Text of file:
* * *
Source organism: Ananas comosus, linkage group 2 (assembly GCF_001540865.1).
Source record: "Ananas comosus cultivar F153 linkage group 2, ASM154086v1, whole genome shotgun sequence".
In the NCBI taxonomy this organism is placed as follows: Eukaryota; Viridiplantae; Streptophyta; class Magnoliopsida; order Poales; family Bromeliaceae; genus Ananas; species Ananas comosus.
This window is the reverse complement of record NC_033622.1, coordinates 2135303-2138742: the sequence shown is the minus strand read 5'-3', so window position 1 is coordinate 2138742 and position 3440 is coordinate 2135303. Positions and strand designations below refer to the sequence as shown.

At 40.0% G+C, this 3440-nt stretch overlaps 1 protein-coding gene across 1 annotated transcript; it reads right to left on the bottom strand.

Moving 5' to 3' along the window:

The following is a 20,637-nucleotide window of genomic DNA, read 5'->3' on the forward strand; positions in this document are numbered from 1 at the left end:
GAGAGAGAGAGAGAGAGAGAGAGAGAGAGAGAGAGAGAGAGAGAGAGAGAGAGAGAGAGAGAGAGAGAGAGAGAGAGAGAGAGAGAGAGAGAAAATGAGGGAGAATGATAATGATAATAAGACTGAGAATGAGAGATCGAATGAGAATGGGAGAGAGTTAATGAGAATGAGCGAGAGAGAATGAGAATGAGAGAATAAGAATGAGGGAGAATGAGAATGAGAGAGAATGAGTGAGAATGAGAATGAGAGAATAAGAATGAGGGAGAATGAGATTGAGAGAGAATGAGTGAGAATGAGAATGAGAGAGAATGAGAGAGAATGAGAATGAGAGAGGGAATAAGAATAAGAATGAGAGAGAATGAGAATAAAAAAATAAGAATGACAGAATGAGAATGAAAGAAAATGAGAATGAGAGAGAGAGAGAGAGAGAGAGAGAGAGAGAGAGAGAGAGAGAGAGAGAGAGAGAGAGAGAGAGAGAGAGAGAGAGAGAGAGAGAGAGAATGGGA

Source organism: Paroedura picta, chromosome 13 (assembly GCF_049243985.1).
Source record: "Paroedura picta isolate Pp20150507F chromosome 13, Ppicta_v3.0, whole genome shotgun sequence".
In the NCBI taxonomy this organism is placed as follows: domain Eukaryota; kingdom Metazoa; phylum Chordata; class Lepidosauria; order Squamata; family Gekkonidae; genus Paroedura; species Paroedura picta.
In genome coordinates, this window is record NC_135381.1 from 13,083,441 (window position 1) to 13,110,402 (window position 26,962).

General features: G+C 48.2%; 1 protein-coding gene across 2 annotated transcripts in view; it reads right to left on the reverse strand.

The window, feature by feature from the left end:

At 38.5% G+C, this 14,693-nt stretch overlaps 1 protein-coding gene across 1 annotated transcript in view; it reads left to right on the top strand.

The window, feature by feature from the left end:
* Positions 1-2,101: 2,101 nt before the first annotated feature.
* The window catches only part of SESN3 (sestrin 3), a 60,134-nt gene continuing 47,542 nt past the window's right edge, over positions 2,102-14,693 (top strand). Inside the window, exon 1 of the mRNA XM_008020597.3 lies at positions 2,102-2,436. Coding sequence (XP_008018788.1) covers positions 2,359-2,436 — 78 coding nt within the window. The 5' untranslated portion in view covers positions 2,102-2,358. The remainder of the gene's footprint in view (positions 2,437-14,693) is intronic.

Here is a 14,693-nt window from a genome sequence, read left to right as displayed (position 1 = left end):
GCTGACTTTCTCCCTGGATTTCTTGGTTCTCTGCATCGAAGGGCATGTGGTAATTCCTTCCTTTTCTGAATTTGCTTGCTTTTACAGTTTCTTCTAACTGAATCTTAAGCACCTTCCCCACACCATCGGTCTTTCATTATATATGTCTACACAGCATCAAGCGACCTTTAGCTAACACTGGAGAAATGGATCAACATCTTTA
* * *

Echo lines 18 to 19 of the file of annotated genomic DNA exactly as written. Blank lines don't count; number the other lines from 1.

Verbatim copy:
* The window catches only part of SESN3 (sestrin 3), a 60,134-nt gene continuing 47,542 nt past the window's right edge, over positions 2,102-14,693 (top strand). Inside the window, exon 1 of the mRNA XM_008020597.3 lies at positions 2,102-2,436. Coding sequence (XP_008018788.1) covers positions 2,359-2,436 — 78 coding nt within the window. The 5' untranslated portion in view covers positions 2,102-2,358. The remainder of the gene's footprint in view (positions 2,437-14,693) is intronic.

Here is a 14,693-nt window from a genome sequence, read left to right as displayed (position 1 = left end):